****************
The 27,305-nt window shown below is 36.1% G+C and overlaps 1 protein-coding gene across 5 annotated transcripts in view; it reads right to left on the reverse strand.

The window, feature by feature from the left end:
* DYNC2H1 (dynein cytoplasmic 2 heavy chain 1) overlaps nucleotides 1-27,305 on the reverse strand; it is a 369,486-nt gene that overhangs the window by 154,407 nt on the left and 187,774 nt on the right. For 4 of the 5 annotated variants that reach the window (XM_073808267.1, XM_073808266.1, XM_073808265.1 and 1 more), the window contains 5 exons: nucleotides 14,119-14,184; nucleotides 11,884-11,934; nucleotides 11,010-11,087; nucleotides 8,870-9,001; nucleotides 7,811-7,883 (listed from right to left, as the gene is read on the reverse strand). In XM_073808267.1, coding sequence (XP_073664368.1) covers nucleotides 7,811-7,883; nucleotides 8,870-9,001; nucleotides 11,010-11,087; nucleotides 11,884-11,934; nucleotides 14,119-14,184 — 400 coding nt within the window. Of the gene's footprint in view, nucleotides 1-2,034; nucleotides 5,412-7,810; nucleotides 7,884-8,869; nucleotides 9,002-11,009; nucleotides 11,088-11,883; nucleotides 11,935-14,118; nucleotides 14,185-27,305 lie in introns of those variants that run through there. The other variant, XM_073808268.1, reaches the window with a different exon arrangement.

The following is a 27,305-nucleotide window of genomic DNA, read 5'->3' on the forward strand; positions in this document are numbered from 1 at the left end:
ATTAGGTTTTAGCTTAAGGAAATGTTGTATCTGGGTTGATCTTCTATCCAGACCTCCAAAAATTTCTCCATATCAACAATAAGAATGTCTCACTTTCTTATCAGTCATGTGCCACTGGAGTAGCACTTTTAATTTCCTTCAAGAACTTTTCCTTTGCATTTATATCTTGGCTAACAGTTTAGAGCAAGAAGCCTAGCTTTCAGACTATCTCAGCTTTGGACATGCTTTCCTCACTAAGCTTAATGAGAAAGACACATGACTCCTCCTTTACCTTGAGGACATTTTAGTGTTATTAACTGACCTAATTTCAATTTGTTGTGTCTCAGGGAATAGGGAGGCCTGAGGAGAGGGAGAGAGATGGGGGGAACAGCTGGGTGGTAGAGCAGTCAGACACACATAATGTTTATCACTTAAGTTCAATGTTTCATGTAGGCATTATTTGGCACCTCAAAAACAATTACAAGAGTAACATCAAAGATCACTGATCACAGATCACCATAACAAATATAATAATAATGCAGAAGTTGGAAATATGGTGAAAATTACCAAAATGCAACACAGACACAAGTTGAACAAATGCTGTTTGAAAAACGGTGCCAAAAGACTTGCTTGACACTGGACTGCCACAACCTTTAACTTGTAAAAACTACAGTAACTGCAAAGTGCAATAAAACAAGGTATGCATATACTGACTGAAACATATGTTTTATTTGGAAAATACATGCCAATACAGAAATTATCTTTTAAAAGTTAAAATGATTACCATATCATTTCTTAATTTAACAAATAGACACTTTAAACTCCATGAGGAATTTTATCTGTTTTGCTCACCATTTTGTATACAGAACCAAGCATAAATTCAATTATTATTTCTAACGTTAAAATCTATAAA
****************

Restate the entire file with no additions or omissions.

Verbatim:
The 27,305-nt window shown below is 36.1% G+C and overlaps 1 protein-coding gene across 5 annotated transcripts in view; it reads right to left on the reverse strand.

The window, feature by feature from the left end:
* DYNC2H1 (dynein cytoplasmic 2 heavy chain 1) overlaps nucleotides 1-27,305 on the reverse strand; it is a 369,486-nt gene that overhangs the window by 154,407 nt on the left and 187,774 nt on the right. For 4 of the 5 annotated variants that reach the window (XM_073808267.1, XM_073808266.1, XM_073808265.1 and 1 more), the window contains 5 exons: nucleotides 14,119-14,184; nucleotides 11,884-11,934; nucleotides 11,010-11,087; nucleotides 8,870-9,001; nucleotides 7,811-7,883 (listed from right to left, as the gene is read on the reverse strand). In XM_073808267.1, coding sequence (XP_073664368.1) covers nucleotides 7,811-7,883; nucleotides 8,870-9,001; nucleotides 11,010-11,087; nucleotides 11,884-11,934; nucleotides 14,119-14,184 — 400 coding nt within the window. Of the gene's footprint in view, nucleotides 1-2,034; nucleotides 5,412-7,810; nucleotides 7,884-8,869; nucleotides 9,002-11,009; nucleotides 11,088-11,883; nucleotides 11,935-14,118; nucleotides 14,185-27,305 lie in introns of those variants that run through there. The other variant, XM_073808268.1, reaches the window with a different exon arrangement.

The following is a 27,305-nucleotide window of genomic DNA, read 5'->3' on the forward strand; positions in this document are numbered from 1 at the left end:
ATTAGGTTTTAGCTTAAGGAAATGTTGTATCTGGGTTGATCTTCTATCCAGACCTCCAAAAATTTCTCCATATCAACAATAAGAATGTCTCACTTTCTTATCAGTCATGTGCCACTGGAGTAGCACTTTTAATTTCCTTCAAGAACTTTTCCTTTGCATTTATATCTTGGCTAACAGTTTAGAGCAAGAAGCCTAGCTTTCAGACTATCTCAGCTTTGGACATGCTTTCCTCACTAAGCTTAATGAGAAAGACACATGACTCCTCCTTTACCTTGAGGACATTTTAGTGTTATTAACTGACCTAATTTCAATTTGTTGTGTCTCAGGGAATAGGGAGGCCTGAGGAGAGGGAGAGAGATGGGGGGAACAGCTGGGTGGTAGAGCAGTCAGACACACATAATGTTTATCACTTAAGTTCAATGTTTCATGTAGGCATTATTTGGCACCTCAAAAACAATTACAAGAGTAACATCAAAGATCACTGATCACAGATCACCATAACAAATATAATAATAATGCAGAAGTTGGAAATATGGTGAAAATTACCAAAATGCAACACAGACACAAGTTGAACAAATGCTGTTTGAAAAACGGTGCCAAAAGACTTGCTTGACACTGGACTGCCACAACCTTTAACTTGTAAAAACTACAGTAACTGCAAAGTGCAATAAAACAAGGTATGCATATACTGACTGAAACATATGTTTTATTTGGAAAATACATGCCAATACAGAAATTATCTTTTAAAAGTTAAAATGATTACCATATCATTTCTTAATTTAACAAATAGACACTTTAAACTCCATGAGGAATTTTATCTGTTTTGCTCACCATTTTGTATACAGAACCAAGCATAAATTCAATTATTATTTCTAACGTTAAAATCTATAAA